Skip to content Skip to sidebar Skip to footer

Five ways Climate Change Impacts Housing Insecurity  

The point at which climate change, poverty and housing insecurity intersect is only growing more and more prominent.

With increasingly unpredictable and extreme weather patterns, rising costs, limited access to sustainable resources and various other challenges, existing vulnerabilities are only exacerbated and those living in insecure situations are falling further and further behind.  

Here are five key points to consider when discussing how climate change affects poverty and housing insecurity: 

Increased Natural Disasters: 

Climate change leads to more frequent and severe natural disasters, like hurricanes, floods, bushfires, and droughts. These events can destroy homes, infrastructure, and livelihoods, pushing people deeper into poverty and exacerbating housing insecurity. Vulnerable communities, often lacking resources and access to insurance and assistance, are disproportionately affected. They may lose their homes and possessions, making it difficult to recover, to rebuild or to find new stable housing. 

Rising Costs of Energy and Utilities: 

Climate change mitigation efforts frequently involve policies that reduce greenhouse gas emissions and use renewable energy sources. Whilst this is environmentally necessary and a positive step forward in the long run, it can often lead to increased energy costs short term. Low-income households already spend a larger proportion of their income on energy and utilities. In Australia, the average household may spend 2.5% – 3% of their income on energy whilst a low-income household will spend up to 10%. When energy costs rise due to measures like carbon taxes or transitioning to renewable sources, it can further strain finances, making it harder to afford adequate housing, forcing people to live in substandard or overcrowded conditions. 

Changing Environmental Conditions: 

Climate change can alter the physical environment, making certain areas less suitable for habitation. Rising sea levels and coastal erosion can force people to abandon their homes, especially in low-lying coastal regions. This is happening at an alarming rate in the Pacific Islands; where many have lost their homes and sacred sites due to rising sea levels. Additionally, extreme heat can make housing without proper ventilation or air conditioning unbearable, affecting the health and well-being of residents. Those who cannot afford to adapt or relocate may become trapped in housing that endangers their health and safety.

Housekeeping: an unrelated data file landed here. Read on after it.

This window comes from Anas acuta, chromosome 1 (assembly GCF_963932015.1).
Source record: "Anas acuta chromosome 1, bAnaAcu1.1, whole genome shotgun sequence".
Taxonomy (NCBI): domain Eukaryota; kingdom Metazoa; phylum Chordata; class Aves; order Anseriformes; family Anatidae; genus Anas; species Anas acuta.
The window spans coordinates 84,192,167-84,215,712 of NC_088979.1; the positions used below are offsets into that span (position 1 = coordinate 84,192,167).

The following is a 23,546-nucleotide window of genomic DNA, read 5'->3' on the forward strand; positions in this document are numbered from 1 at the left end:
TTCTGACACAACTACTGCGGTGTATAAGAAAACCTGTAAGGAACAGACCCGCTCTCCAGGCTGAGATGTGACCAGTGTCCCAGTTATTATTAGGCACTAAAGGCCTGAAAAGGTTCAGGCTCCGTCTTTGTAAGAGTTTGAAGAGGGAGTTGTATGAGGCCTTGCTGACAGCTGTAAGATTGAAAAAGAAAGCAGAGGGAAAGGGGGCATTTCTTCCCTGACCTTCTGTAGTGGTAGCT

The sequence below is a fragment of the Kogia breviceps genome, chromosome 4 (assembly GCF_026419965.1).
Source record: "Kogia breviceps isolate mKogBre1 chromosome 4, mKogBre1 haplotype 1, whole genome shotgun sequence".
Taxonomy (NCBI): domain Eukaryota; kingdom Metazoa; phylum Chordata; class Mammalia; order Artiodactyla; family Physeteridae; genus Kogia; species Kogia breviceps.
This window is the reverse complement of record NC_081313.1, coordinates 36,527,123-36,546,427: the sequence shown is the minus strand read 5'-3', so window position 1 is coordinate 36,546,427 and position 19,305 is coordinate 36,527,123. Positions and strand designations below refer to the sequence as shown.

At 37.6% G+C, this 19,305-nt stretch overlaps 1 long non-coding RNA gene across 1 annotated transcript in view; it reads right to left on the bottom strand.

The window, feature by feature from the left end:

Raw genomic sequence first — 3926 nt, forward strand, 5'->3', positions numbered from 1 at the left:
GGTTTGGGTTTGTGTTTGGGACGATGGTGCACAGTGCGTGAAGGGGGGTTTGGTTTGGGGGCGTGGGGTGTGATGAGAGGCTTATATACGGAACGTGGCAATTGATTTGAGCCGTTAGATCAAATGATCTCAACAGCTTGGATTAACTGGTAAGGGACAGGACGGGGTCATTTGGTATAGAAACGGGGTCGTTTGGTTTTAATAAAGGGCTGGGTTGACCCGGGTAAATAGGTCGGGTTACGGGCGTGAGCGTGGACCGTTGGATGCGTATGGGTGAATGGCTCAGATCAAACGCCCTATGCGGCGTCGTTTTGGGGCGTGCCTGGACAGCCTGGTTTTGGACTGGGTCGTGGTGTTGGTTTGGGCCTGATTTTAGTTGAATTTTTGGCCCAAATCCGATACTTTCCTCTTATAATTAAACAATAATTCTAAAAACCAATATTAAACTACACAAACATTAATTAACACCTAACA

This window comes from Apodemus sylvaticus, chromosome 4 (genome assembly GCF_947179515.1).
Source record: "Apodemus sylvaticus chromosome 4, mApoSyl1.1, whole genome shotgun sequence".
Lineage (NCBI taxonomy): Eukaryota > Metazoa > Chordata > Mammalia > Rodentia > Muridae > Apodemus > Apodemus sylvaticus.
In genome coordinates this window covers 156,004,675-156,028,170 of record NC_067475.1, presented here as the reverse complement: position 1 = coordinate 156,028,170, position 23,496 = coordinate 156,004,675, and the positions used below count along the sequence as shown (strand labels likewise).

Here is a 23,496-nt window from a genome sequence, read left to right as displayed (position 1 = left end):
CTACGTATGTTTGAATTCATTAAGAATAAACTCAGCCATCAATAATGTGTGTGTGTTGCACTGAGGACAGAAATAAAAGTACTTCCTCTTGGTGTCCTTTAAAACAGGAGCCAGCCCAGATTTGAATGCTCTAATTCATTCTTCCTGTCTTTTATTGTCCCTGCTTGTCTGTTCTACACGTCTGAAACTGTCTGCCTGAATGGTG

Climate-Induced Migration: 

Climate change can cause forced migration as it disrupts ecosystems, exacerbates resource scarcity, and increases the frequency of extreme weather events. People in regions heavily affected by these climate-related challenges may be compelled to leave their homes in search of more stable living conditions. This form of displacement can contribute to poverty and housing insecurity, as migrants often face difficulties in finding affordable and safe housing in their destination areas. The influx of climate refugees can also strain resources and infrastructure in receiving communities, potentially leading to housing shortages and increased competition for affordable housing options. 

Limited Access to Sustainable Resources: 

Climate change also disrupts the availability of essential resources like clean water, useable land, and reliable food sources. Droughts, erratic rainfall, and changing weather patterns can lead to reduced agricultural productivity, making it difficult for communities reliant on agriculture for their livelihoods to escape poverty.  

Limited access to clean water and sanitation facilities can result in health issues and the spread of diseases, further perpetuating poverty.  

Inadequate access to these resources can also impact housing conditions, as people may struggle to build and maintain safe and healthy homes in areas with resource constraints. Dealing with these resource limitations is essential for building more resilient and sustainable communities. 

Currently there are 1.6 Billion people living in insecure housing situations.

Our world’s most vulnerable populations, who already face greater challenges in maintaining stable housing and improving their socioeconomic conditions, are disproportionately affected. Addressing climate change and its impacts is crucial for reducing poverty and housing insecurity worldwide.